This Unexpected Activity Can Help You Feel Like A Local When Visiting A New City

Depending on your style and preferences, "travel" and "exercise" don't necessarily feel like two words you'd typically associate with one another – unless you're traveling for a sports event. After all, taking a trip and going on a vacation ideally means that you're trying to get away from the stress and routine of daily life, including the usual need to hit the gym. However, what if we told you that, in some cases, getting in a dose of cardio while exploring a new city might be just what you need to really get to know a destination? Hear us out.

Aside from the whole fitness aspect — as well as the fact that running is a great cure for when you're feeling jet-lagged — going for a run combines three of the best ways to get to know a new destination: sightseeing, discovery, and immersion. On top of that, lacing up your shoes and hitting the pavement also makes it so that you're able to experience the city in a unique way that doesn't require a tour guide or a strict itinerary. Because whether you're a seasoned marathoner or a casual jogger, running doesn't need much equipment — it's just about getting out there.

Running is a great way to travelerblog a new destination

Exploring a new city on foot — especially if it's your first visit — generally means that you can get out there without any set plans or schedules and simply weave your way through streets, parks, and alleys like a true local. From whizzing past that monument to crossing paths with a street performer, and even making a quick pit stop to grab a local snack, running lets you see the city up close.

So where do you start? First things first, it's important that you set a route for yourself so that you don't get lost or end up on a crowded, narrow sidewalk where you can't run. While Google Maps is a great tool for this, there are running-specific apps like Strava that'll help you find popular routes near you. From there, you can double-check with hotel staff if the route actually exists and is safe — and then get going. Whatever you do, though, make sure you give yourself some grace and enjoy the journey. You're not necessarily here for a personal record, so be flexible and pace yourself: Stop where you want, end when you need to, and remember to always stay alert.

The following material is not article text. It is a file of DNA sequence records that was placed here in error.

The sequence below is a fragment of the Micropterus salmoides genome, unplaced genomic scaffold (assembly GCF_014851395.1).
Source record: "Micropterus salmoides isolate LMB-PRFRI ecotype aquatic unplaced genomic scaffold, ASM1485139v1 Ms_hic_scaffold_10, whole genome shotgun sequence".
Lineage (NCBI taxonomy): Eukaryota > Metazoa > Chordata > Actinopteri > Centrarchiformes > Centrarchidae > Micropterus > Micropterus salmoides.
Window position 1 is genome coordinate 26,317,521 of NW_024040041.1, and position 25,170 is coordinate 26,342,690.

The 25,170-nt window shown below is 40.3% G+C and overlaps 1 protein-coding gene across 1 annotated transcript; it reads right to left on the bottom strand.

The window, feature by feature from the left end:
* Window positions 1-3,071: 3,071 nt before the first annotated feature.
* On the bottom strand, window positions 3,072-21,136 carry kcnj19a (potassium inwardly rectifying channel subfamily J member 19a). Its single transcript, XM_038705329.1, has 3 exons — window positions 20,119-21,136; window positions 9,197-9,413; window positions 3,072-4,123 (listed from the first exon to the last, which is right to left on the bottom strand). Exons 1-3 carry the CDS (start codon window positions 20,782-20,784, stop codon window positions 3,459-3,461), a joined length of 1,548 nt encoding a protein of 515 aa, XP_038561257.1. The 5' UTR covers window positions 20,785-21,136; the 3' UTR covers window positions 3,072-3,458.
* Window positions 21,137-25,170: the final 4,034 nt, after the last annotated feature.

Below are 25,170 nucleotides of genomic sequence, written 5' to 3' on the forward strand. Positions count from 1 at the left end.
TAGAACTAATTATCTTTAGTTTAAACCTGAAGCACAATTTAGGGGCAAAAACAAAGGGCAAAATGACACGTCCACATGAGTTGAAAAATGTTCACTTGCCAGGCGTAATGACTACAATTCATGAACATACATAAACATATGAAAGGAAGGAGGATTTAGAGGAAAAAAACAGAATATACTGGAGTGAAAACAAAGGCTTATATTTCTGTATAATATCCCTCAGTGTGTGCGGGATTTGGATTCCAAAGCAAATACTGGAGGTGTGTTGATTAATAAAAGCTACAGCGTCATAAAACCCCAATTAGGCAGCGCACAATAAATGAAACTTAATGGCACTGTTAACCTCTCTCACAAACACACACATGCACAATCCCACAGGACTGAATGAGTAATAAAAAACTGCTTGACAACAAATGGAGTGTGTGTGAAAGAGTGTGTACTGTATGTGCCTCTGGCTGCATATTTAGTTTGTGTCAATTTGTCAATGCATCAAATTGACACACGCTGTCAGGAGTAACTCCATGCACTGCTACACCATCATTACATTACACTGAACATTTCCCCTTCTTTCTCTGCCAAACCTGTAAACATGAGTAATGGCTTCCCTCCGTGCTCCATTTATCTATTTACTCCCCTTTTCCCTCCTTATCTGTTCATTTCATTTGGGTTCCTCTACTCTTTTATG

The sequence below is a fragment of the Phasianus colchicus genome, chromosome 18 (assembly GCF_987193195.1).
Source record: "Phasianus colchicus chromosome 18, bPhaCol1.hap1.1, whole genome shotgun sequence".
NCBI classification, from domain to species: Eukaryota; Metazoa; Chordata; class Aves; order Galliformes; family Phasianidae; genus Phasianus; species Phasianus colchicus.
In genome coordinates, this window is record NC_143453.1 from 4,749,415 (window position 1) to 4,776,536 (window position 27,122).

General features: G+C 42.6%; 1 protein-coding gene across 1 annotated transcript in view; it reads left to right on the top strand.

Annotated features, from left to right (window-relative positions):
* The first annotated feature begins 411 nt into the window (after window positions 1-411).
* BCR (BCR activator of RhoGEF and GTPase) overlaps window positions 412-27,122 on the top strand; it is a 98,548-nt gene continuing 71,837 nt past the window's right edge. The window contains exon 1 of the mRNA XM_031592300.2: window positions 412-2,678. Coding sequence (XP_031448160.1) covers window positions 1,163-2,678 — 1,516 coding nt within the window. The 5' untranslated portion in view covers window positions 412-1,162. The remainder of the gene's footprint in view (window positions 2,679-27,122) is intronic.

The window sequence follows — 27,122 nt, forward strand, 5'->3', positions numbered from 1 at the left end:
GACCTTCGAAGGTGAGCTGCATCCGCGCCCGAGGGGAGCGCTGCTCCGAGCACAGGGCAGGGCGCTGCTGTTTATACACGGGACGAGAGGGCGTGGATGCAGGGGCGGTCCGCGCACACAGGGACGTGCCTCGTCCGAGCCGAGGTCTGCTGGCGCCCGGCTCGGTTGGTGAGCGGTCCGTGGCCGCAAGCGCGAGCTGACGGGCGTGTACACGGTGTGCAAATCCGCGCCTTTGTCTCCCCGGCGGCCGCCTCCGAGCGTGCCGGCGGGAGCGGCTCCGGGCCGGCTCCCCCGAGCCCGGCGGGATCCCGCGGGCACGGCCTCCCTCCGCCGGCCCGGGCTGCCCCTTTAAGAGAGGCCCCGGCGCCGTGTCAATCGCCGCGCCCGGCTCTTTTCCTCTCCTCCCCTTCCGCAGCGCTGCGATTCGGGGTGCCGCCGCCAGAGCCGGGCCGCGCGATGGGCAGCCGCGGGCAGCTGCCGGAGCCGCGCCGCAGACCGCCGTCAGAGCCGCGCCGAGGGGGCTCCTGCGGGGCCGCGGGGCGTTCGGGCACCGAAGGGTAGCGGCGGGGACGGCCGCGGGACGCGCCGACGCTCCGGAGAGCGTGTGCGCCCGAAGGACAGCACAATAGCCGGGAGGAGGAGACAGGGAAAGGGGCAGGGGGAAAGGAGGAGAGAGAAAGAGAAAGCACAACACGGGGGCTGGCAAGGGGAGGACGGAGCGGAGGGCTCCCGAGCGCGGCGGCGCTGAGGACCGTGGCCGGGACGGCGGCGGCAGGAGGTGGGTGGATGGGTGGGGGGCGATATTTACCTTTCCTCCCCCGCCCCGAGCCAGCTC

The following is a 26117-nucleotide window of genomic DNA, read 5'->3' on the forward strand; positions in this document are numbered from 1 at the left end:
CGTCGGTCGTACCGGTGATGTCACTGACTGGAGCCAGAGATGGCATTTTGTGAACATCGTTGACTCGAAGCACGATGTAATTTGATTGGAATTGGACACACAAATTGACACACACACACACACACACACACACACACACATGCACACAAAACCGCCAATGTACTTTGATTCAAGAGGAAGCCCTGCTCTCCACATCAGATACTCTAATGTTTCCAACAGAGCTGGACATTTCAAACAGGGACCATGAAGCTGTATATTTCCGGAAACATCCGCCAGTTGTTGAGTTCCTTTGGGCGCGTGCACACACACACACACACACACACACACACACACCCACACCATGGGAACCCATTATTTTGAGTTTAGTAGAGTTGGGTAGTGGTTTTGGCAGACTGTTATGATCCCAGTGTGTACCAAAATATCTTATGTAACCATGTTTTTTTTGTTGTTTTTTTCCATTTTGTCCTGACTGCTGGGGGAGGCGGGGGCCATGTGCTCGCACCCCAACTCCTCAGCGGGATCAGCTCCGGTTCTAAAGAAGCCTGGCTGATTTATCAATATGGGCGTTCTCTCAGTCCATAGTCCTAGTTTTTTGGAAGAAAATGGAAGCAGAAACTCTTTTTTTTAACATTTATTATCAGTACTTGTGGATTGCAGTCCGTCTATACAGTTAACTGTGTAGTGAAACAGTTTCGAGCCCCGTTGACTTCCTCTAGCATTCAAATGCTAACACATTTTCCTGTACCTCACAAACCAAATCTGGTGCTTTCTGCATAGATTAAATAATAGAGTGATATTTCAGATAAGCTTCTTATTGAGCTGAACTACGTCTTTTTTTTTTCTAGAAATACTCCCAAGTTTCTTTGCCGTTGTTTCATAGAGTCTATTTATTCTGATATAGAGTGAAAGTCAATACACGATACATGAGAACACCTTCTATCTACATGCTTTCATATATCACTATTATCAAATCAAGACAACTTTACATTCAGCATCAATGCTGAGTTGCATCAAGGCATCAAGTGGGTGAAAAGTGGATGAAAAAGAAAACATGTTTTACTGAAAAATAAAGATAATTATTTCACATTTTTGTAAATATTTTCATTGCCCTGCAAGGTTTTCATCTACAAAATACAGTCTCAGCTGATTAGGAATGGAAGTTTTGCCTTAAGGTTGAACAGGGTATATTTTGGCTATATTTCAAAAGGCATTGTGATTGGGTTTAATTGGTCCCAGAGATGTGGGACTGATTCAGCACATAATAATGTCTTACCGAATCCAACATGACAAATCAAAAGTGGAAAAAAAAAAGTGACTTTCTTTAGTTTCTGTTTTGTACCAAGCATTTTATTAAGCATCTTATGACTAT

Alternatively, run clubs are also a great option to travelerblog new routes — and even meet new people while you're at it! Depending on where you're going, you can use apps like Meetup to find any upcoming running events or group runs near where you're staying, and then simply show up at the scheduled time.

Not a runner? Try this instead

If running isn't your thing, that doesn't mean that you can't still travelerblog a new city in an active way. For starters, you can simply trade the running for some walking and still get the same benefits out of the entire experience. After all, much like going for a run, walking will also let you move at your own pace, take in your surroundings, and make spontaneous stops. Plus, you won't necessarily break out a sweat while walking, which is always a bonus if you have other plans afterward.

Alternatively, many cities around the world — think places like London, Lisbon, and even San Francisco — now offer public bike and scooter rentals, both of which are perfect for getting around quickly while still enjoying the sights without having to sign up for a guided tour. You can usually find these at various docking stations throughout the city, and all you need to do in order to use them is to download an app, create an account, and have a working credit card to pay for the ride. Once you're done, simply drop the bike or scooter off at another station. Not only does that make these city rentals incredibly convenient, but using them can also help you save tons of money in the long run during your trip by avoiding pesky taxi and Uber costs, which is always a plus.